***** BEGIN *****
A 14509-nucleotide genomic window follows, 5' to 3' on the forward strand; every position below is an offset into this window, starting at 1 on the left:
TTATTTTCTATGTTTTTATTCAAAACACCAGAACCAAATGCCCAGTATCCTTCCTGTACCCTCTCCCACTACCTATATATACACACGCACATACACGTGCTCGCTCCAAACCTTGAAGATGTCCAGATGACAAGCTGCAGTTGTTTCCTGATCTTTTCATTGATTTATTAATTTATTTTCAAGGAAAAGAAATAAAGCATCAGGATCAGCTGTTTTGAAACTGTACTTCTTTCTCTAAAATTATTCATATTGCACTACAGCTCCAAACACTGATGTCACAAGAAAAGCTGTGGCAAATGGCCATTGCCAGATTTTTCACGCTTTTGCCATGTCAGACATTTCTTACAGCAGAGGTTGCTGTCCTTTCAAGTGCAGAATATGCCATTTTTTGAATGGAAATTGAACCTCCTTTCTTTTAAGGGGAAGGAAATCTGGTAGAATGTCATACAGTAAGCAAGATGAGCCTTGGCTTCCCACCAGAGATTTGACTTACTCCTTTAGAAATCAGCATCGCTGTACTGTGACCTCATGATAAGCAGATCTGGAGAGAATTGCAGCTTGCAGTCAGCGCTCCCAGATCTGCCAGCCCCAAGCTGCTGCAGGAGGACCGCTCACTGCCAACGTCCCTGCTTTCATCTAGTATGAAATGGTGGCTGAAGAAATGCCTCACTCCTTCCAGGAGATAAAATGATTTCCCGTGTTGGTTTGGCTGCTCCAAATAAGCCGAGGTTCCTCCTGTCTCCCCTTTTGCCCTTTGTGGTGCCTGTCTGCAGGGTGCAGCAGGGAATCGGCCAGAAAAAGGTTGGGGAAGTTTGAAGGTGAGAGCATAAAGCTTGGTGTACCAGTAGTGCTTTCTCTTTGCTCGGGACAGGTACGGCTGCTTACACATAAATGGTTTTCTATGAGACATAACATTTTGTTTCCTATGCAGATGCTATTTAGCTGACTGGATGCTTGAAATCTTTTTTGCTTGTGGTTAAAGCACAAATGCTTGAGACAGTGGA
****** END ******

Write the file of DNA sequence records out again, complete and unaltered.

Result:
A 14509-nucleotide genomic window follows, 5' to 3' on the forward strand; every position below is an offset into this window, starting at 1 on the left:
TTATTTTCTATGTTTTTATTCAAAACACCAGAACCAAATGCCCAGTATCCTTCCTGTACCCTCTCCCACTACCTATATATACACACGCACATACACGTGCTCGCTCCAAACCTTGAAGATGTCCAGATGACAAGCTGCAGTTGTTTCCTGATCTTTTCATTGATTTATTAATTTATTTTCAAGGAAAAGAAATAAAGCATCAGGATCAGCTGTTTTGAAACTGTACTTCTTTCTCTAAAATTATTCATATTGCACTACAGCTCCAAACACTGATGTCACAAGAAAAGCTGTGGCAAATGGCCATTGCCAGATTTTTCACGCTTTTGCCATGTCAGACATTTCTTACAGCAGAGGTTGCTGTCCTTTCAAGTGCAGAATATGCCATTTTTTGAATGGAAATTGAACCTCCTTTCTTTTAAGGGGAAGGAAATCTGGTAGAATGTCATACAGTAAGCAAGATGAGCCTTGGCTTCCCACCAGAGATTTGACTTACTCCTTTAGAAATCAGCATCGCTGTACTGTGACCTCATGATAAGCAGATCTGGAGAGAATTGCAGCTTGCAGTCAGCGCTCCCAGATCTGCCAGCCCCAAGCTGCTGCAGGAGGACCGCTCACTGCCAACGTCCCTGCTTTCATCTAGTATGAAATGGTGGCTGAAGAAATGCCTCACTCCTTCCAGGAGATAAAATGATTTCCCGTGTTGGTTTGGCTGCTCCAAATAAGCCGAGGTTCCTCCTGTCTCCCCTTTTGCCCTTTGTGGTGCCTGTCTGCAGGGTGCAGCAGGGAATCGGCCAGAAAAAGGTTGGGGAAGTTTGAAGGTGAGAGCATAAAGCTTGGTGTACCAGTAGTGCTTTCTCTTTGCTCGGGACAGGTACGGCTGCTTACACATAAATGGTTTTCTATGAGACATAACATTTTGTTTCCTATGCAGATGCTATTTAGCTGACTGGATGCTTGAAATCTTTTTTGCTTGTGGTTAAAGCACAAATGCTTGAGACAGTGGA